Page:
Von Boehm plays bass with stunning suppleness and dexterity, all the while maintaining that all-important bottom end…
Jon Von Boehm
9 tracks 50:16
One definition of the word ‘ortus’ is ‘sunrise.’ It would take a lot more words to describe Ortus, the new project by Nashville bassist Jon Von Boehm – words like jazz, rock, fusion, funk, etc. Actually, the music on Ortus (all of it composed by Von Boehm ) is all of these genres at once and more – raucous, rowdy, a little spacey, too – and always mixed with a healthy dose of world-class musicianship.
Von Boehm plays bass with stunning suppleness and dexterity, playing complicated lines, firing off sharp, tasty riffs, and executing melodic solos at the drop of a Stetson – all the while maintaining that all-important bottom end that the rest of the music rests on.
Ortus starts off with growling bass underpinning “Poynter Finger,” with its rhumba opening punctured by staccato rhythms and machine gun-like riffs. The funky rhythm guitar brings a jazz-funk fusion into the track preceding a strong guitar solo by the band’s impressive axe-man, John Gallo. Von Boehm’s super-nimble bass also gets a featured solo work-out, while Michael Green keeps things very interesting on drums and percussion.
Tandem guitar/bass runs are found throughout the album, dazzling displays of synchronous playing that pop up when you least expect them. Guitarist Gallo can get pretty feisty, as he does in “Vesto Red Shirt,” but the same song also features his cleanest, ‘jazziest’ solo on the recording – Von Boehm’s songs keep you on your toes that way. Green’s drumming is powerful, textured and ornamental – listen to his tight, crisp attack as well as his detailed cymbal work on “They Exist.”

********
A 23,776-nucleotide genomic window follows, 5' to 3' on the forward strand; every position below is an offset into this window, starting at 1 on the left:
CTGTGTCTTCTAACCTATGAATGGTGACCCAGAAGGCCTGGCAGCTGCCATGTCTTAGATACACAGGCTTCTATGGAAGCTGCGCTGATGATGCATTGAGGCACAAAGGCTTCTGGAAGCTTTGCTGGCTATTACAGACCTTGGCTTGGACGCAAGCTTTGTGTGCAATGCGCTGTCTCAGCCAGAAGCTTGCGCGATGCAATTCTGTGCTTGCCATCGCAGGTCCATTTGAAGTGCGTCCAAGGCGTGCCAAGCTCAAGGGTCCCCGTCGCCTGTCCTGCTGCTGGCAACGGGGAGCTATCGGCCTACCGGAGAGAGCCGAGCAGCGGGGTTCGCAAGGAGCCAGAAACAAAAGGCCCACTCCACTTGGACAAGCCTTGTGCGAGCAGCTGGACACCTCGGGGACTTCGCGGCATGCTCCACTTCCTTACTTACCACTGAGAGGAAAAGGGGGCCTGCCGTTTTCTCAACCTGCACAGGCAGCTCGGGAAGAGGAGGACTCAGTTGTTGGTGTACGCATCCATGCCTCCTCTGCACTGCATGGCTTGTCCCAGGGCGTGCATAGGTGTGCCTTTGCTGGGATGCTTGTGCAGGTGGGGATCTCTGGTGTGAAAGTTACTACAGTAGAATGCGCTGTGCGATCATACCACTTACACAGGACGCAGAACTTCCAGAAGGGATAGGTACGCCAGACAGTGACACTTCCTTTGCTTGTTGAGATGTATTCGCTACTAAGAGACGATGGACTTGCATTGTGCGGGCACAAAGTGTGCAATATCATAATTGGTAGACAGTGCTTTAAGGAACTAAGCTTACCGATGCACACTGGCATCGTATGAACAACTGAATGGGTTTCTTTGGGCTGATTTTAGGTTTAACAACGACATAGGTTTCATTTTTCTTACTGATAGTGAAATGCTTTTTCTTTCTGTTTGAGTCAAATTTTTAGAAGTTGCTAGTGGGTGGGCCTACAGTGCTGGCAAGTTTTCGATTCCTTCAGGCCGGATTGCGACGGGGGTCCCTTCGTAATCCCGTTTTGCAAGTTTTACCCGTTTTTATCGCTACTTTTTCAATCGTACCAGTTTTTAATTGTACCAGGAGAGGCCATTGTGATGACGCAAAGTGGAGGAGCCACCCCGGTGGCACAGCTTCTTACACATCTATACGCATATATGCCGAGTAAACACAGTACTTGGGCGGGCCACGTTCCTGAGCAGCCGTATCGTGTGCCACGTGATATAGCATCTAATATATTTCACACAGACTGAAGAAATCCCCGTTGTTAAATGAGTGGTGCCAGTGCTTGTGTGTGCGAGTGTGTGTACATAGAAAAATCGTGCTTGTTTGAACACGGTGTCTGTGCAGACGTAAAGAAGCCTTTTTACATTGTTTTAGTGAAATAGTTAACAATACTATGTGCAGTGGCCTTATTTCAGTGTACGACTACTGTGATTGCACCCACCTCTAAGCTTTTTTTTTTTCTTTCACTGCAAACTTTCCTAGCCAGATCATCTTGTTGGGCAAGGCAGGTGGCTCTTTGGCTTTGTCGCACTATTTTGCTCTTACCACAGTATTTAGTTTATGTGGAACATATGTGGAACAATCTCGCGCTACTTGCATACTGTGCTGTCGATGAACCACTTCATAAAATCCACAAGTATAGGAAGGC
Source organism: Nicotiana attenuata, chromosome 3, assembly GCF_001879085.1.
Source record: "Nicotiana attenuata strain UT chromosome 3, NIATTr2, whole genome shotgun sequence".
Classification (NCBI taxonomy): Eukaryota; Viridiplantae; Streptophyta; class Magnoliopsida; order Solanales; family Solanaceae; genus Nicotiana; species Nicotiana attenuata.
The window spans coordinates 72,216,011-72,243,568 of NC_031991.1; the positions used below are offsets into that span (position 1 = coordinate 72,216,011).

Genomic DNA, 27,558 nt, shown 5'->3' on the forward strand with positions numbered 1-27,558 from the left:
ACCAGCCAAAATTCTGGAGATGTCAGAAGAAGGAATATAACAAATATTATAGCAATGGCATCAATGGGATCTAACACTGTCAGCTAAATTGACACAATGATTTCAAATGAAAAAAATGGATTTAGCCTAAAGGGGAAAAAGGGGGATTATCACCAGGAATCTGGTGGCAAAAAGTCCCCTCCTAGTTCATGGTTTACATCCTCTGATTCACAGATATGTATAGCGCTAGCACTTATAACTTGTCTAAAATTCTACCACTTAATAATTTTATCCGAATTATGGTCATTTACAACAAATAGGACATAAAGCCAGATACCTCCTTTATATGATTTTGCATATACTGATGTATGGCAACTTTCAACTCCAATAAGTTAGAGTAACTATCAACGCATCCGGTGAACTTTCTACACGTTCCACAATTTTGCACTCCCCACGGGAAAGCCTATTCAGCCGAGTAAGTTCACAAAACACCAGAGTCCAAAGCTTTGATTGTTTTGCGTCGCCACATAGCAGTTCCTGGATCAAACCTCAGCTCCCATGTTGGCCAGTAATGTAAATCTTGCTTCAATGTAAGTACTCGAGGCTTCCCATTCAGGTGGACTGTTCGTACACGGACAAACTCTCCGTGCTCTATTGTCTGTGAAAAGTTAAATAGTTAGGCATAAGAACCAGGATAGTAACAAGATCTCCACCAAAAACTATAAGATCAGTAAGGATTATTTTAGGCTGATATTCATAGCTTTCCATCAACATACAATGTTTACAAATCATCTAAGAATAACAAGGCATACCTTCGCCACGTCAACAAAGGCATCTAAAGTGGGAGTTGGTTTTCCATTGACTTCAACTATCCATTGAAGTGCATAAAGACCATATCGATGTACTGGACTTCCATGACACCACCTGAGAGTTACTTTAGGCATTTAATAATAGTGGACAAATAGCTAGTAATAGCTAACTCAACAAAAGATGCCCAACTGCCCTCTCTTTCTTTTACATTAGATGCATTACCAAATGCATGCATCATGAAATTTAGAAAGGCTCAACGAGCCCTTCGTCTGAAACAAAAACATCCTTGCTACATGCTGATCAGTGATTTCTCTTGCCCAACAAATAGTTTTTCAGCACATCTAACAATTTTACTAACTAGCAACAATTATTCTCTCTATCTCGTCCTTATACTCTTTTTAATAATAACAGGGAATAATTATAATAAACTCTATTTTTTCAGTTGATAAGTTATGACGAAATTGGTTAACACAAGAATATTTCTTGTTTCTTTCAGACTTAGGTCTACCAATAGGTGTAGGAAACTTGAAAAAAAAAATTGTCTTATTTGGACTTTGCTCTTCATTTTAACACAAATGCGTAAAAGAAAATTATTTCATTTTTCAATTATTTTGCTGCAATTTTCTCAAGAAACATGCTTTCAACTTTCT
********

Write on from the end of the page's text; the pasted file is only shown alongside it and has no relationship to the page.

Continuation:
If you’re in the mood for some speaker-ripping bass, try “The Speed of Dark,” where Von Boehm really tests the bottom end. Of course, his playing throughout, whether in high or low registers, reveals an uncanny knowledge of the fretboard and a scope of influences that stretch from straight jazz to metal and everything in-between. That bottom end gets deep indeed on the atmospheric space-funk of “SYGYGY.”
Fans of good instrumental jams and jazz/rock fusion in particular shouldn’t pass up Jon Von Boehm’s sophomore release. By all means visit www.jonvonboehm.com and check out Ortus and his equally-good self-titled premier recording.
- Bert Saraco
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